How are states responding to Trump’s Memorandum providing $400 (or maybe $300?) weekly extended unemployment benefits? It varies widely.
Last week we explained the President’s Memorandum of August 8 which extended reduced federal unemployment benefits. The $600 weekly benefit had expired on July 31. The House of Representatives had previously passed a bill extending the $600 benefits into early next year. The Senate had proposed to extend the benefits but at only $200 weekly. The two Houses of Congress were not resolving their differences. Then the Memorandum directed the Federal Emergency Management Agency (FEMA) to fund supplemental unemployment benefits out of its Disaster Relief Fund. This was to cover $300 of a $400 weekly benefit. The remaining $100 weekly was to come from the states.
National Developments Since the Memorandum
The Memorandum raised some confusion, especially about the states’ contribution. The President’s contemporaneous remarks indicated that the federal money would only be available for states that paid their $100 share.
But this implication was changed through a 6-page U.S. Department of Labor letter of guidance issued on August 12. It relieved states of paying the $100 share in order to receive the $300 federal contribution. States could pay the $100 share to their unemployed residents, in order to pay out a $400 weekly supplemental benefit. Or states could choose not to pay the $100, resulting in only a $300 weekly benefit.
So What Have States Decided?
States are all over the map, both in their decisions and where they are in the process. As of this writing (Saturday, August 22, 2020), many states have applied to FEMA to get started while others have not yet decided what to do. One state—South Dakota—has decided to decline the assistance. About 14 states’ applications to FEMA for the assistance have been approved, while others are in process. Most states are going to pay $300 weekly, but at least 3 are paying $400.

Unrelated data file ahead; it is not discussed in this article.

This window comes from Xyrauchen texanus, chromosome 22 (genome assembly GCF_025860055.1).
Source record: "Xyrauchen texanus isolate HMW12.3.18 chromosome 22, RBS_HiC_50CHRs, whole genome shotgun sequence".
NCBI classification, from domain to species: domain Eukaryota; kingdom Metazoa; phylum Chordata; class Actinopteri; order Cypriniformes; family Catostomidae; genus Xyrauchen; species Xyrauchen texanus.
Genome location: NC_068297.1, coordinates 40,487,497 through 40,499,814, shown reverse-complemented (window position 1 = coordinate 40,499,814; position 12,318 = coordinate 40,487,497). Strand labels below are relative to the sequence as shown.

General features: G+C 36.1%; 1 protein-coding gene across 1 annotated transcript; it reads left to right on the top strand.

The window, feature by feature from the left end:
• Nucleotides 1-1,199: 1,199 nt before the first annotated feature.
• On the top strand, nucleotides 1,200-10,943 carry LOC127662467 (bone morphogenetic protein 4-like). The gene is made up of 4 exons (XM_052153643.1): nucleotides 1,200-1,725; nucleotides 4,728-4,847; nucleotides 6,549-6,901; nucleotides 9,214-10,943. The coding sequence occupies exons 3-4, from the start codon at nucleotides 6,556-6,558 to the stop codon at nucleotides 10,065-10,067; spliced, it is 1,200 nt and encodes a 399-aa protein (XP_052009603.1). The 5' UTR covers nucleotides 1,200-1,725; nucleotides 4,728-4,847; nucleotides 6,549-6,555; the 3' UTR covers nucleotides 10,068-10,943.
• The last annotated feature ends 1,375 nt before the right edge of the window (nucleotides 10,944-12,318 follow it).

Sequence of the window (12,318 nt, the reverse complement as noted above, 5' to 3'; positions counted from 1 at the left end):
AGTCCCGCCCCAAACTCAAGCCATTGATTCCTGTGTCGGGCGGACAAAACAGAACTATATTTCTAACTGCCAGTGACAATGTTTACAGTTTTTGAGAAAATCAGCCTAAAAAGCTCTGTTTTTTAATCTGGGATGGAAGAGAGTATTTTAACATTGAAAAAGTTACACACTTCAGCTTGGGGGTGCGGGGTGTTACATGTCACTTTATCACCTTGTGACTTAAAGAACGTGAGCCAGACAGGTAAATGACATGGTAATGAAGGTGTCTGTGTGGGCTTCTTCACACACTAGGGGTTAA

Here are additional details about what’s happening at 7 states, to give an idea of the variety of situations:
Governor Eric Holcomb announced last Wednesday (Aug. 19) that the state would apply for the federal $300 benefit. It would not be paying the state’s additional $100 weekly.
FEMA approved Indiana’s application on August 21. The commissioner of the Indiana Department of Workforce Development, Fred Payne, says that “it will take maybe 2 to maybe 4 weeks for us to get this in place.” There are additional details on the Department’s website.
Governor Andy Beshear announced last Wednesday (Aug. 19) that the state would apply for the federal $300 benefit. It would also add the state’s $100 additional amount for a total of $400 weekly. Since FEMA is doling out the money in 3-week increments, the current plan is to go at least these 3 weeks, longer if funds are available. Because these benefits are retroactive, this first installment covers the weeks between July 26 and August 15.
FEMA approved the application on August 21. The first $400 payments are expected to pay out in early September.